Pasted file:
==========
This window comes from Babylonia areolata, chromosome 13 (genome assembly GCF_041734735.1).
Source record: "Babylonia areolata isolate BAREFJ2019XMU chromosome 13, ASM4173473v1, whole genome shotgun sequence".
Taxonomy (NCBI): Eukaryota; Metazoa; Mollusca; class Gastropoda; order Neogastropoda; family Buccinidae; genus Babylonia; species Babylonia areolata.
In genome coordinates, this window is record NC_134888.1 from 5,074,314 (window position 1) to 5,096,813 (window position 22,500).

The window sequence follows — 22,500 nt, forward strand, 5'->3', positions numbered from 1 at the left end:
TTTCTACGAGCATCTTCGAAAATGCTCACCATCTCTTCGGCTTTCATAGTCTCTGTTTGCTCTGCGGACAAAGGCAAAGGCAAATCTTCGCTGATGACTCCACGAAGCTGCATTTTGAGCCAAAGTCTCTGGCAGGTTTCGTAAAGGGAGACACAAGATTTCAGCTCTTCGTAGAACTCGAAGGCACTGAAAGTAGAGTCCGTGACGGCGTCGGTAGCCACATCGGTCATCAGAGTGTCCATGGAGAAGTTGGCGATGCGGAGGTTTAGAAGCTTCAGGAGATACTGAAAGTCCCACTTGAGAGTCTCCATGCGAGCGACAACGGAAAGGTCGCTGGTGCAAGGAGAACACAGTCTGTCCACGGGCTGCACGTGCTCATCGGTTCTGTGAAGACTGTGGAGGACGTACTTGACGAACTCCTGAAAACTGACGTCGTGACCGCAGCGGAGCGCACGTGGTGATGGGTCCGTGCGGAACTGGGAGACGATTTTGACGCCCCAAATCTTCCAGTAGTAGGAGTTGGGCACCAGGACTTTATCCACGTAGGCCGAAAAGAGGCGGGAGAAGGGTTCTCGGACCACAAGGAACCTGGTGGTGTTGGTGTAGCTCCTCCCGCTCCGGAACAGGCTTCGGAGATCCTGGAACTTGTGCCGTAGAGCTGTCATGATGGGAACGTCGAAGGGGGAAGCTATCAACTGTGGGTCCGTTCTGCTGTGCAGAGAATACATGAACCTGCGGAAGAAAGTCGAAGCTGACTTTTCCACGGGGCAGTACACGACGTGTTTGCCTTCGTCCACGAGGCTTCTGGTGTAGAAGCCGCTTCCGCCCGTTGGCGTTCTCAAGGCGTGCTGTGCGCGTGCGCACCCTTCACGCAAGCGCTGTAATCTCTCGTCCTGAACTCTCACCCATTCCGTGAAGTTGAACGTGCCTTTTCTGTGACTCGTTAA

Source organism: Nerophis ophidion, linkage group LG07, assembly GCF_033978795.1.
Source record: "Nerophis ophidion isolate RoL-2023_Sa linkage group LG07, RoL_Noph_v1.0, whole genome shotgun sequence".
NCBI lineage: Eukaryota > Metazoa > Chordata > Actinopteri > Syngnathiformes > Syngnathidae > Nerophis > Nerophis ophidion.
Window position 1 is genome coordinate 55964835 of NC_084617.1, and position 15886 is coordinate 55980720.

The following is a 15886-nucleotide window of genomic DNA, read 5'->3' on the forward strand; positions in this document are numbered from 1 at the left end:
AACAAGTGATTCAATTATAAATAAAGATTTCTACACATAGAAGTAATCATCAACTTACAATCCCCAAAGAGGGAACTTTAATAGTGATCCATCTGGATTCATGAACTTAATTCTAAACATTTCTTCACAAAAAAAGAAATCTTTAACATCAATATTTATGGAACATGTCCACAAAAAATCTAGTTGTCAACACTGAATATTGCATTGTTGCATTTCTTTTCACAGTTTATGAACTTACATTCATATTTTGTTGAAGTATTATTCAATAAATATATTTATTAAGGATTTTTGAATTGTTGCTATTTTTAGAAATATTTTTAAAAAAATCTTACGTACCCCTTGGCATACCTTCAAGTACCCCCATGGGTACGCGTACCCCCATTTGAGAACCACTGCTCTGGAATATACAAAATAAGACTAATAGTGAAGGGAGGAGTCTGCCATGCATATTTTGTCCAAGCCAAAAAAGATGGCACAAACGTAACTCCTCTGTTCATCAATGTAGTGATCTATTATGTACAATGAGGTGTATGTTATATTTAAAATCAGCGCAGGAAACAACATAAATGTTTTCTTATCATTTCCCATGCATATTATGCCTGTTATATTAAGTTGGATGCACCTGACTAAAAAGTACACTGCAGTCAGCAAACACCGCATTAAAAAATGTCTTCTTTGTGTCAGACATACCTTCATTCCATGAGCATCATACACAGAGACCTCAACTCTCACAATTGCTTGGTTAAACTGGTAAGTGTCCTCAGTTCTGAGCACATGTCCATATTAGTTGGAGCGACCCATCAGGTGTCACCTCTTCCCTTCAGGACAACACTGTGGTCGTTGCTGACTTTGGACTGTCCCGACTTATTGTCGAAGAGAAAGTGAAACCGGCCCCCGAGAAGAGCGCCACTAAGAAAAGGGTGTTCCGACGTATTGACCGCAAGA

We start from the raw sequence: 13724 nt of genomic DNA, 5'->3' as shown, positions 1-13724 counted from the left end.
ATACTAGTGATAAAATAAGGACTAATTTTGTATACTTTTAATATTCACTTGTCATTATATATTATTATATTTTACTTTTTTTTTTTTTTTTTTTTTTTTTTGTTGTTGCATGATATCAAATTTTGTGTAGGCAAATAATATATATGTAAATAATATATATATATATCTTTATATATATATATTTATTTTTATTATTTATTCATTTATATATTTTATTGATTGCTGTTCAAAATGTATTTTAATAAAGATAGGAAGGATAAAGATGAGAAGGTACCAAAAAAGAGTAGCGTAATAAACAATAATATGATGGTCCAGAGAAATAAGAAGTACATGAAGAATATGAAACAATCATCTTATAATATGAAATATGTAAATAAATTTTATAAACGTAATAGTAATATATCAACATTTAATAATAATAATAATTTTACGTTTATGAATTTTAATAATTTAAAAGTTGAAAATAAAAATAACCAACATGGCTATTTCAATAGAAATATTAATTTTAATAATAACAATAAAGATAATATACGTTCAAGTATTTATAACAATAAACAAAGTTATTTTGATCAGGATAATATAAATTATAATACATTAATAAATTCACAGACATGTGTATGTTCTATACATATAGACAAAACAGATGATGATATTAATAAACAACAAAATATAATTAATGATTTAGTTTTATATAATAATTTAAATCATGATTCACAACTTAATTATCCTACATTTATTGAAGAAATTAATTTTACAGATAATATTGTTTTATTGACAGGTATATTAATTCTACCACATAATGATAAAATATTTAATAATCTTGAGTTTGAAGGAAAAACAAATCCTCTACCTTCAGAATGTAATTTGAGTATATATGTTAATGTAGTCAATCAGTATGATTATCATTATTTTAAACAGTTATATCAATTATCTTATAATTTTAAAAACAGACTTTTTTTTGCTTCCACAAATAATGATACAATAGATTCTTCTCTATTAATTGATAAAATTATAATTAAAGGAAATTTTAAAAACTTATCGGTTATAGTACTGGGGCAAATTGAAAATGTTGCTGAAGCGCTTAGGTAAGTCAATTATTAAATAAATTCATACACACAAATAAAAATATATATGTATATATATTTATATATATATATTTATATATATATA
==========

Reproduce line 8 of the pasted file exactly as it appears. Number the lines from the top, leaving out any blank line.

Source record: "Nerophis ophidion isolate RoL-2023_Sa linkage group LG07, RoL_Noph_v1.0, whole genome shotgun sequence".